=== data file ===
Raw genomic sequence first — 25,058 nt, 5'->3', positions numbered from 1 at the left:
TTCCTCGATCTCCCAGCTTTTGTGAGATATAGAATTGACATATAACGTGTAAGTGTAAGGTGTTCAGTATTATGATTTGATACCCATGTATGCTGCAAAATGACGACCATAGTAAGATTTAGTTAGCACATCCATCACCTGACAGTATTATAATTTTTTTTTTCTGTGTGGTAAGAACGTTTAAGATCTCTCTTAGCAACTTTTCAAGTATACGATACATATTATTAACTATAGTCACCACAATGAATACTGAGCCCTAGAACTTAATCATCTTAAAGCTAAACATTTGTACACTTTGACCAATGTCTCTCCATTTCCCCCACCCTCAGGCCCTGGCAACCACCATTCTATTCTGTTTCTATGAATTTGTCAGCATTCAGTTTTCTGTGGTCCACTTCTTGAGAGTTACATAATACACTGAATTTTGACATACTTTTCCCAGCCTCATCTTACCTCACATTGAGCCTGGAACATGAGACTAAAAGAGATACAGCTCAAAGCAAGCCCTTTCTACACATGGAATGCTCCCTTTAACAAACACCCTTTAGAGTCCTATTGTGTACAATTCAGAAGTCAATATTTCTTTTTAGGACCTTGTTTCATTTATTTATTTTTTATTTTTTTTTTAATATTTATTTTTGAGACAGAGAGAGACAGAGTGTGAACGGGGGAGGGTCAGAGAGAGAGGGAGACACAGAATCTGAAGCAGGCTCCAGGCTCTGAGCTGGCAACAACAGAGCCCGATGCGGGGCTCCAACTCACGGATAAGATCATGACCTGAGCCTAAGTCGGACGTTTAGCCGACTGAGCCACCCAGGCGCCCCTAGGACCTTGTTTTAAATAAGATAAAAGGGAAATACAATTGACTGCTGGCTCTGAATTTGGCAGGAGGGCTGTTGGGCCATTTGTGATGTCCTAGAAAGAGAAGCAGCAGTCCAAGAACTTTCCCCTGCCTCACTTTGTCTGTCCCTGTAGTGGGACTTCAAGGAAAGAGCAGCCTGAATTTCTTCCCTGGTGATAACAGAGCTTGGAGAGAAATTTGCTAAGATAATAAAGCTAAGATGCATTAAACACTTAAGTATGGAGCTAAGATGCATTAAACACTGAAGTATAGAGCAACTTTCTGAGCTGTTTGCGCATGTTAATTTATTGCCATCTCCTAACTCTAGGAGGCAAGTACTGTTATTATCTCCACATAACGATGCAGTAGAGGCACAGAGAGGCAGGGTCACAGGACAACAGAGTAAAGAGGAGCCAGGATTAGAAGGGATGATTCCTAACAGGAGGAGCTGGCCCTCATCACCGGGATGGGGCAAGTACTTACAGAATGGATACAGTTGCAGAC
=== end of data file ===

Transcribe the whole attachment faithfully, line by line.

Raw genomic sequence first — 25,058 nt, 5'->3', positions numbered from 1 at the left:
TTCCTCGATCTCCCAGCTTTTGTGAGATATAGAATTGACATATAACGTGTAAGTGTAAGGTGTTCAGTATTATGATTTGATACCCATGTATGCTGCAAAATGACGACCATAGTAAGATTTAGTTAGCACATCCATCACCTGACAGTATTATAATTTTTTTTTTCTGTGTGGTAAGAACGTTTAAGATCTCTCTTAGCAACTTTTCAAGTATACGATACATATTATTAACTATAGTCACCACAATGAATACTGAGCCCTAGAACTTAATCATCTTAAAGCTAAACATTTGTACACTTTGACCAATGTCTCTCCATTTCCCCCACCCTCAGGCCCTGGCAACCACCATTCTATTCTGTTTCTATGAATTTGTCAGCATTCAGTTTTCTGTGGTCCACTTCTTGAGAGTTACATAATACACTGAATTTTGACATACTTTTCCCAGCCTCATCTTACCTCACATTGAGCCTGGAACATGAGACTAAAAGAGATACAGCTCAAAGCAAGCCCTTTCTACACATGGAATGCTCCCTTTAACAAACACCCTTTAGAGTCCTATTGTGTACAATTCAGAAGTCAATATTTCTTTTTAGGACCTTGTTTCATTTATTTATTTTTTATTTTTTTTTTAATATTTATTTTTGAGACAGAGAGAGACAGAGTGTGAACGGGGGAGGGTCAGAGAGAGAGGGAGACACAGAATCTGAAGCAGGCTCCAGGCTCTGAGCTGGCAACAACAGAGCCCGATGCGGGGCTCCAACTCACGGATAAGATCATGACCTGAGCCTAAGTCGGACGTTTAGCCGACTGAGCCACCCAGGCGCCCCTAGGACCTTGTTTTAAATAAGATAAAAGGGAAATACAATTGACTGCTGGCTCTGAATTTGGCAGGAGGGCTGTTGGGCCATTTGTGATGTCCTAGAAAGAGAAGCAGCAGTCCAAGAACTTTCCCCTGCCTCACTTTGTCTGTCCCTGTAGTGGGACTTCAAGGAAAGAGCAGCCTGAATTTCTTCCCTGGTGATAACAGAGCTTGGAGAGAAATTTGCTAAGATAATAAAGCTAAGATGCATTAAACACTTAAGTATGGAGCTAAGATGCATTAAACACTGAAGTATAGAGCAACTTTCTGAGCTGTTTGCGCATGTTAATTTATTGCCATCTCCTAACTCTAGGAGGCAAGTACTGTTATTATCTCCACATAACGATGCAGTAGAGGCACAGAGAGGCAGGGTCACAGGACAACAGAGTAAAGAGGAGCCAGGATTAGAAGGGATGATTCCTAACAGGAGGAGCTGGCCCTCATCACCGGGATGGGGCAAGTACTTACAGAATGGATACAGTTGCAGAC